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Katherine Joslin. Edith Wharton. New York: St. Martin's (Women Writers Series), 1991. 156 pp. No price given.
Candace Waid. Edith Wharton's Letters from the Underworld: Fictions of Women and Writing. Chapel Hill: U of North Carolina P, 1991. 237 pp. $29.95 cloth; pb. $10.95.

Edith Wharton, once marginalized by critics who dismissed her as a pale imitation of Henry James, has received renewed critical attention in the past two decades. Both Katherine Joslin in Edith Wharton and Candace Waid in Edith Wharton's Letters from the Underworld demonstrate familiarity with recent Wharton scholarship, finding it to be helpful in situating their own very different projects. It is, however, unfortunate that neither Joslin nor Waid has read Dale M. Bauer's Feminist Dialogics: A Theory of Failed Community (1988), which includes a brilliant chapter on Wharton's The House of Mirth, particularly because both authors considered here devote a chapter to that key novel.

Katherine Joslin's feminist study begins with a brief biography of Wharton and an overview of her fiction. Four chapters follow, each focusing on one of Wharton's novels, including The House of Mirth, The Custom of the Country, The Age of Innocence , and The Mother's Recompense. The last chapter discusses Wharton's critical reception, providing succinct and accurate summaries of the scholarship she treats. Joslin also includes a primary bibliography and a selected list of critical works.

Joslin might have subtitled her book "The Closure of Community" because she emphasizes the inability of Wharton's characters in the first three novels to transcend the "customs, manners, and culture of their social group." Linking community to the incest theme in The Mother's Recompense, Joslin argues that "incest represents the powerful pull of the initial community, parents and family, on the individual." She also briefly examines the "Beatrice Palmato" fragment in the context of community.

Interestingly, Joslin traces Wharton's feminism to her friendship with Violet Paget, a British scholar who wrote under the name of "Vernon Lee" and who reviewed Charlotte Perkins Gilman's Women and Economics for The North American Review. Joslin posits that Gilman's work influenced Wharton while she was writing The House of Mirth which, in Joslin's view, centers on the "Woman Question." Katherine Joslin's lucid book should be helpful to readers unfamiliar with Wharton's fiction and with feminist criticism. [End Page 465]

Acknowledging her considerable debt to R. W. B. Lewis, Candace Waid offers analyses of selected Wharton texts as she uses the myth of Persephone as a "touchstone" for her readings. In the introduction, Waid asserts that Persephone is for Wharton not only a figure for the woman writer but also a representative of those who leave the pastoral world of Demeter to live in the "underworld" of experience. She describes her study as concentrating on two areas: "a self-conscious attention to writing and the conditions of art and a deeply ambivalent preoccupation with women and the conditions of female identity." Within this framework, Waid examines in depth The House of Mirth, Ethan Frame, Summer, The Custom of the Country, The Touchstone, and Ghosts.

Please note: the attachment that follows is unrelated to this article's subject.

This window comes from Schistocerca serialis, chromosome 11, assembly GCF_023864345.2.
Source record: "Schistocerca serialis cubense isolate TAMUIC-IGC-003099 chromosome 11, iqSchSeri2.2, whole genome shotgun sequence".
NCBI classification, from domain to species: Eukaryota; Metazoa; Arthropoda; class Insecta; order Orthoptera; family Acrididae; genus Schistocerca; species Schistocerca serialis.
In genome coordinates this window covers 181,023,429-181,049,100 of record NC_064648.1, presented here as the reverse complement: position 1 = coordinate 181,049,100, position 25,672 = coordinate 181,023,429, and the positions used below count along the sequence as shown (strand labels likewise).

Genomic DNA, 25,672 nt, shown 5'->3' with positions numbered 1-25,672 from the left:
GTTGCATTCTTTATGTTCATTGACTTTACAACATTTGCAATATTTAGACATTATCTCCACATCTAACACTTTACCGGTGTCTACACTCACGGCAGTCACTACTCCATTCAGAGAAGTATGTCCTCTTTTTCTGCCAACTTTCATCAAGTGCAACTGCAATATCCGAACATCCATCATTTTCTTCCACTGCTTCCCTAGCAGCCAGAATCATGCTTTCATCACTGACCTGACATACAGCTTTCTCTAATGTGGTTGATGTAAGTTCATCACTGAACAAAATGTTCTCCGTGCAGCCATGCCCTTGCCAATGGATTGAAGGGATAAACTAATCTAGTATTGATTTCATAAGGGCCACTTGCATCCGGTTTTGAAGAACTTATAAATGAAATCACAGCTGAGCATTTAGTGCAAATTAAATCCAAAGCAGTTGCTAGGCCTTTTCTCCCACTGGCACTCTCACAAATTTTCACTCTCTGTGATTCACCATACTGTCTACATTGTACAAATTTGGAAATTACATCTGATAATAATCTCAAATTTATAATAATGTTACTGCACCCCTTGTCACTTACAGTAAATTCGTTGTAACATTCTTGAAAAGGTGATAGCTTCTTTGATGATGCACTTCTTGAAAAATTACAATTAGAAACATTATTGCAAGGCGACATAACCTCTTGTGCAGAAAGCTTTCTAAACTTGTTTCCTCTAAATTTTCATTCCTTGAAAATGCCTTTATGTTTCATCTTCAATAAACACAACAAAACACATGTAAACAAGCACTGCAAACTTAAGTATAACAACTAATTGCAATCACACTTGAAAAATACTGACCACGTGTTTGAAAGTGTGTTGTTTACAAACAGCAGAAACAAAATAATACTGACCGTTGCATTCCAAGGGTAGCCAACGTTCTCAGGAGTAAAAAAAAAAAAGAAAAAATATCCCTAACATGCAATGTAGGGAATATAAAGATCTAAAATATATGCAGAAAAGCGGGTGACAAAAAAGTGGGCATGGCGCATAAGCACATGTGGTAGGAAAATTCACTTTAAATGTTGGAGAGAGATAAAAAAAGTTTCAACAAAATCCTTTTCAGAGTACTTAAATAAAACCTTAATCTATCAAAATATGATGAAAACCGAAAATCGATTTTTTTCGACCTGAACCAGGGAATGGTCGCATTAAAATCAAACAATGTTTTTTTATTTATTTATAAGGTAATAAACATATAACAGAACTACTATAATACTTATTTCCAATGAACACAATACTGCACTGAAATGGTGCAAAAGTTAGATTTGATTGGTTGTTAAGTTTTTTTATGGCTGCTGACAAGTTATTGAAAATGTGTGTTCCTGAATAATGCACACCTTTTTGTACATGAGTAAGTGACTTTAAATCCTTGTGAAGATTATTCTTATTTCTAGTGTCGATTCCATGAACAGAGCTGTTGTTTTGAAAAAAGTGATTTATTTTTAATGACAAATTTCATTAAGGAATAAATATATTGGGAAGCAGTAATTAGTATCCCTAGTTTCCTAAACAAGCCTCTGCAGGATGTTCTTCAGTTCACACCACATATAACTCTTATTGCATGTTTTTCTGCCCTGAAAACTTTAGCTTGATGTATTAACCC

The first chapter draws heavily on the Persephone-Demeter myth, with Waid casting Bertha Dorset as Persephone because she is sexually experienced. According to Waid, the plot turns on Lily's burning of Bertha's love letters to Selden. Letters per se, however, are not the only pieces of writing that receive detailed attention. In fact, no reference to, description of, or attempt at writing is overlooked; for instance, thank you notes and the two letters "Ll" in the Reynolds portrait of Mrs. Lloyd take on extreme significance. Waid concludes that Lily's inability to embrace the world of either Persephone or Demeter demonstrates that Wharton could imagine no tenable place for the woman writer.

In the next chapter, Waid links Ethan Frame to Wharton's Artemis and Actaeon and Other Verse, particularly those poems dwelling on instances of sexual fulfillment in which physical pain and mutilation are integrally connected. Comparing poems and novel, Waid concludes that the novel focuses on female barrenness, that Zeena and Mattie image infertility, and that Ethan...


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